Inside a Victorian home in Bray, reworked to create a contemporary family space
At a seaside Bray home, a collaboration of light, space and teamwork has created a cleverly-configured family home.
“Being a Libra I thrive on balance and harmony – and having space and order in my home positively influences the way I feel day to day. Now that we have a house with flow and continuity, I can finally relax and enjoy living here,” says Ayshea Ryan, delighted at the completion of the Bray seaside villa she shares with husband Ciaran and their two boys, Dylan and Flynn.
“We wanted this to be our last move – our home for life,” explains Ayshea. “Although I’m fastidious about ensuring my home is free of clutter and that each room offers space to breathe (Ayshea runs decluttering service A Place for Space), I didn’t want to act in haste with this house. So we muddled along for two years before we felt ready to make changes.”
They were introduced to Tonya Douglas of Little Design House by Ayshea’s sister. Although now back in Ireland, at the time Tonya was running her interior design business in the UK. “I met with Ayshea and Ciaran and felt we could make the distance and budget work if I acted as a consultant instead of full-time interior designer,” Tonya explains. Ayshea says it was a perfect arrangement.
“I was able to go out and source things and then Tonya would help me focus back to the mood-board we created. She was a great sounding-board and brought the vision, consistency and experience we needed. I was hesitant initially about using an interior designer as I was worried about budgets and felt I should do everything myself,” Ayshea says. “Now when I look back, I realise that Tonya’s expertise ensured we got the house we wanted and actually saved us money in the long-run.”
With time already invested in living in the house, the couple was sure of a few fundamentals from the outset of the project. Two aspects in particular needed addressing: firstly, the old-fashioned room layout of a kitchen on the ground floor with a dining room on the first floor didn’t reflect contemporary family life.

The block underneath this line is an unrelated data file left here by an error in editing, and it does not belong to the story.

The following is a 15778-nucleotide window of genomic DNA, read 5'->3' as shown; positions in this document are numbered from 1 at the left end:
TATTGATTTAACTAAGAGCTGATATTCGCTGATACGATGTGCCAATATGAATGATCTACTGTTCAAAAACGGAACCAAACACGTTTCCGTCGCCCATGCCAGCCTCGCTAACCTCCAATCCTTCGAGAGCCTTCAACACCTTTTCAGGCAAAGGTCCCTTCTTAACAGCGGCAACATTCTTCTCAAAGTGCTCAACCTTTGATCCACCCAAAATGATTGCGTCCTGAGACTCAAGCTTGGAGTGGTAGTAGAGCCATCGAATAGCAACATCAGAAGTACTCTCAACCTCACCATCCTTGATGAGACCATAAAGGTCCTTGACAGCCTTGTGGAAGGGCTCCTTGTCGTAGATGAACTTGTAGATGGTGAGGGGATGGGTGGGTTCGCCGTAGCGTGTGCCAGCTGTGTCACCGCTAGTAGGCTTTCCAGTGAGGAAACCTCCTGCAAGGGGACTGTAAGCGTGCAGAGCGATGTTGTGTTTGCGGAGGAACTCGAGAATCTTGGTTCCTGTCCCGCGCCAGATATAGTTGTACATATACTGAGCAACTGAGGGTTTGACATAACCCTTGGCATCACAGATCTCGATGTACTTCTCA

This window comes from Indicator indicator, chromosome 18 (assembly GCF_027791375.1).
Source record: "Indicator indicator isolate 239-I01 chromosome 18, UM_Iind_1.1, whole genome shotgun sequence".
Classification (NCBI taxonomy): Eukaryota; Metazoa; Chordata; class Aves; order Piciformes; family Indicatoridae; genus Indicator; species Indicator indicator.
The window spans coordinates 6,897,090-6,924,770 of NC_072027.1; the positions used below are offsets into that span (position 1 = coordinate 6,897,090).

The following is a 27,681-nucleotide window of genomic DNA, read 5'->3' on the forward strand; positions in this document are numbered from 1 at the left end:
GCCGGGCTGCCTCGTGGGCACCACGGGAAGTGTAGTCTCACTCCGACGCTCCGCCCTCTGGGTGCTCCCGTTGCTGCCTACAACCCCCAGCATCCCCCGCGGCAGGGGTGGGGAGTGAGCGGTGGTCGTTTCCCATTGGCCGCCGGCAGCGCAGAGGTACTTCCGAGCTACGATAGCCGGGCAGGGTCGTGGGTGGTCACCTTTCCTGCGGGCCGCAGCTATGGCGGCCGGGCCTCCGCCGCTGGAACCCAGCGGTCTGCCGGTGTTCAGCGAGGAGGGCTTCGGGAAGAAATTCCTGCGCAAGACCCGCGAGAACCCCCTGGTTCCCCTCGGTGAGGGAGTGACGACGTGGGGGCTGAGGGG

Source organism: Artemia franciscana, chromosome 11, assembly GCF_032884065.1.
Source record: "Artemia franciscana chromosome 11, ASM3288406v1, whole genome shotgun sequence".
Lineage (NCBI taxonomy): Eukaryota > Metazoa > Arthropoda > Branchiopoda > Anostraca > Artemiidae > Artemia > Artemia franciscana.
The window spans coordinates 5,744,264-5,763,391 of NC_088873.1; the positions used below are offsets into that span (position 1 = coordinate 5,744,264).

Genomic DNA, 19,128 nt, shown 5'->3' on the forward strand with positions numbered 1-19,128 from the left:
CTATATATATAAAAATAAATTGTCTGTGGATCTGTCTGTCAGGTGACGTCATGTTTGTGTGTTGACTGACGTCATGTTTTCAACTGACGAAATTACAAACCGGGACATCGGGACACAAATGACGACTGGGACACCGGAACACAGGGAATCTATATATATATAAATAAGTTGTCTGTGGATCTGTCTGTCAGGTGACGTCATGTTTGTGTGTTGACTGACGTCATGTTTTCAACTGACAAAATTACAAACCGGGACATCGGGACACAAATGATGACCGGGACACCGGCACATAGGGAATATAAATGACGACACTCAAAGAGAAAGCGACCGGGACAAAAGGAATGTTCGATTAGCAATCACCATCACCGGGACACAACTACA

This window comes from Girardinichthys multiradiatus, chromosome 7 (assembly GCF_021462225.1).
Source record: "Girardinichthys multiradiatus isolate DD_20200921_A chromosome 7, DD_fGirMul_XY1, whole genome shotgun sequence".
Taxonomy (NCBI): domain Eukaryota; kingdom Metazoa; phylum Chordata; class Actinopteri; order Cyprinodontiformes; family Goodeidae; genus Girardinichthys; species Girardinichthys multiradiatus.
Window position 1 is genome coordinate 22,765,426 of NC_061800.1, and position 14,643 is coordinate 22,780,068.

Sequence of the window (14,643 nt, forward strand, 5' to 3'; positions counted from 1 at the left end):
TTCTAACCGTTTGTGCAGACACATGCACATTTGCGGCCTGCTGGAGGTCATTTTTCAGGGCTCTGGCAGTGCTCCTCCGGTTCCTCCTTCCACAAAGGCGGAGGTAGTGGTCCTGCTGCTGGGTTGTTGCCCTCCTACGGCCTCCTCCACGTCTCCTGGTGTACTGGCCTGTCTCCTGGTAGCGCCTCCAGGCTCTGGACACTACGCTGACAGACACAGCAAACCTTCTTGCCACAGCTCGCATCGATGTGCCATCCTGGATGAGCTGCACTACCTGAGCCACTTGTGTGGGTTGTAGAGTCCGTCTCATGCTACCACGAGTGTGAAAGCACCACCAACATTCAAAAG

Secondly, they needed to find ways to introduce more light. “Our life at home was always compromised by the poor layout of the ground floor,” Ayshea explains. “The kitchen was really gloomy, but we had to eat there as the dining room was too far away to be practical. This left us with a whole room out of use.” In the original layout, the kitchen was one of a trio of rooms on the ground floor, together with a family room and a guest bedroom. Each was accessed via a small, dark lobby space. “The guest bedroom didn’t even have a window,” says Ayshea.
Structural changes were obviously needed to remedy the situation and so an architect was brought on-board. Another personal recommendation resulted in Ayshea and Ciaran enlisting the services of Robert Bourke, principal of Robert Bourke Architects. “Robert was also a very fortuitous introduction,” says Ayshea. “He listened to what we wanted and worked out a solution full of neat tricks that gave us more than we had envisaged at the outset. He and Tonya worked really well together and that made for a really harmonious design process.”
“When I first saw the house, I was struck by the fact that there was absolutely no connection to the south-facing garden at the rear,” says Robert. “It was a huge asset that was being blocked by the arrangement of rooms downstairs.”
Reaching a consensus that an extension wasn’t necessary, it was decided to “scoop out” the much-maligned guest room and replace it with a glass-walled dining room, connecting the kitchen, dining room and den together without the need for separate entrances.
“We don’t tend to specify glass boxes as they have become a little ubiquitous,” Robert explains, “but I felt that the project called out for this particular treatment and so we installed glazed walls in the dining room and den.”
One of his subtle adaptations was to slightly rotate the family room (used even then as the boys’ den) so that a wider outdoor play space with direct access to it was created. The tiles running throughout the ground floor were then laid to run parallel with the outdoor tiles, thus creating a smooth transition between inside and out.
Whilst there is a deliberate stylistic distinction between the period part of the property and the re-imagined ground floor, consistent design themes resonate through the living areas of the house, played out primarily in the colour palette and use of materials.
“The hallway was our beginning,” says Tonya. “We let light in with glass panels at the doorway and we developed our theme from there.” Ayshea says that having Tonya on-board gave them the confidence to choose what she describes as “quite masculine shades” in the hall, rather than painting everything white.
“We then continued with this colour palette down to the kitchen, dining room and den, so everything feels united,” says Ayshea. A warm wood theme is another unifying presence downstairs, linking the kitchen and dining room via a continuous oak surface, which morphs as it transitions from room to room and is echoed in the oak veneered panels of the den.
What was originally the dining room now has a new lease of life as the master bedroom. More clever work here links the bedroom to an ensuite bathroom and the den, via a new staircase and hidden doors concealed in the walls. “Ayshea tells me that everyone loves the doors,” says Robert. “What we’ve also achieved, however, is to create a second circular route through the house, which is both practical and interesting.”
Words: Tracy Biggam and photography: Doreen Kilfeather